13. TEs typically do very little their first year or two in the league, so Gesicki being the #12 TE in PPR on the season, #10 from week 5 on, #8 from week 10 on, and #6 from week 12 on is notable to me. I brought up his draft capital not to say that the Dolphins are going to be committed to featuring him no matter what, but rather to show that he was a big time prospect and came into the league with pretty high expectations (which he's started to meet). The fact that the Dolphins sold off a bunch of OTHER young players who they invested high draft capital in doesn't tell me that they think nothing of Gesicki. It could mean that they simply couldn't get as large of a return for Gesicki (compared to Fitzpatrick and Tunsil) so it wasn't worth selling him for picks, and/or that they like him and feel good about his future with the team. Until/unless there are major changes to the offensive system and coaching philosophy, why should we compare Gesicki's situation to OJ Howard's? Gesicki figures to see continuity in the coaching staff, with Flores and O'Shea seemingly safe for at least another year, unlike Howard who had to deal with a new head coach with a new scheme/philosophy. The Dolphins will certainly add some bodies to the backfield and WR corps, but I expect Gesicki will maintain a sizable role. Howard is a good cautionary tale of how athleticism and pass catching ability can be squandered/stifled in the wrong system, but I don't see the direct connection to Gesicki/Miami. I don't agree that situation usually trumps talent in the NFL. It happens that way sometimes. Sometimes it's the other way around. Some teams find ways to tailor their scheme/system around their good players. Some teams waste talented players because they can't figure out how to use them and they refuse to trade them to someone who will.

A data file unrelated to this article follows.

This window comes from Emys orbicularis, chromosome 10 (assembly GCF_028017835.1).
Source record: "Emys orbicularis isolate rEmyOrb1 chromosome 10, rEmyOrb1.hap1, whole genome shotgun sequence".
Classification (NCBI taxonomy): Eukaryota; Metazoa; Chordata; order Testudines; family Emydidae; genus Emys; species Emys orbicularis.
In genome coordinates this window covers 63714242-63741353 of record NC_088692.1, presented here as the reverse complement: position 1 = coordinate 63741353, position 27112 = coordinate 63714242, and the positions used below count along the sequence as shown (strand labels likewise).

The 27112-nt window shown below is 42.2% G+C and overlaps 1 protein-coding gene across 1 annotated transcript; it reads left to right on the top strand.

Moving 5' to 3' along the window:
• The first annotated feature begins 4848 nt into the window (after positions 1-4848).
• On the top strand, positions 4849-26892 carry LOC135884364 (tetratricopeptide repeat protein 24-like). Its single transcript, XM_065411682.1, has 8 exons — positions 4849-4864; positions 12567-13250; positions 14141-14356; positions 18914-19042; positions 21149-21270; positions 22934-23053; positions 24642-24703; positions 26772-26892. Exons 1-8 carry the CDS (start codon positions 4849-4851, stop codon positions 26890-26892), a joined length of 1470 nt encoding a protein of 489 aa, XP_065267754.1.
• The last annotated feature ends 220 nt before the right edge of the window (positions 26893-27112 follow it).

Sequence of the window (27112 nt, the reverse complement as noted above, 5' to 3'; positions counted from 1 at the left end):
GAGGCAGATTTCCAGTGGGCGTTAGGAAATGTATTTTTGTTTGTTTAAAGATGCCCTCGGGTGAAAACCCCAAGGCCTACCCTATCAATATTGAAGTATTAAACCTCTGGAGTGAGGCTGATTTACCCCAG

14. I think it's relevant from the standpoint of he is not someone who came out of nowhere and had a few good weeks. He's 6'6" and runs a 4.5 forty. He's the kind of guy you feed targets to. Jimmy Graham could never block. He had some pretty good years. There are multiple exceptions to the rule that fantasy studs can all block.
  15. I'm always interested in hearing people who have differing opinions, especially on players who have limited track records. I often fall into the trap of extrapolating 2nd half numbers and expecting too big of a "breakout" the following year. I understand what you're saying here about just how much had to break in his favor in order for him to emerge. Still, I think it's worth pointing out that he was a high 2nd round pick in 2018 and it's pretty well accepted at this point that Gase either didn't know how to use him or had no interest in using him. It might be a situation of not altering the scheme to fit the player(s), but there are plenty of "TE" in the league right now who primarily run routes and are rarely asked to block. I'd be surprised if Miami decides not to make Gesicki a focal point of the offense moving forward, along with Parker and Williams (if healthy).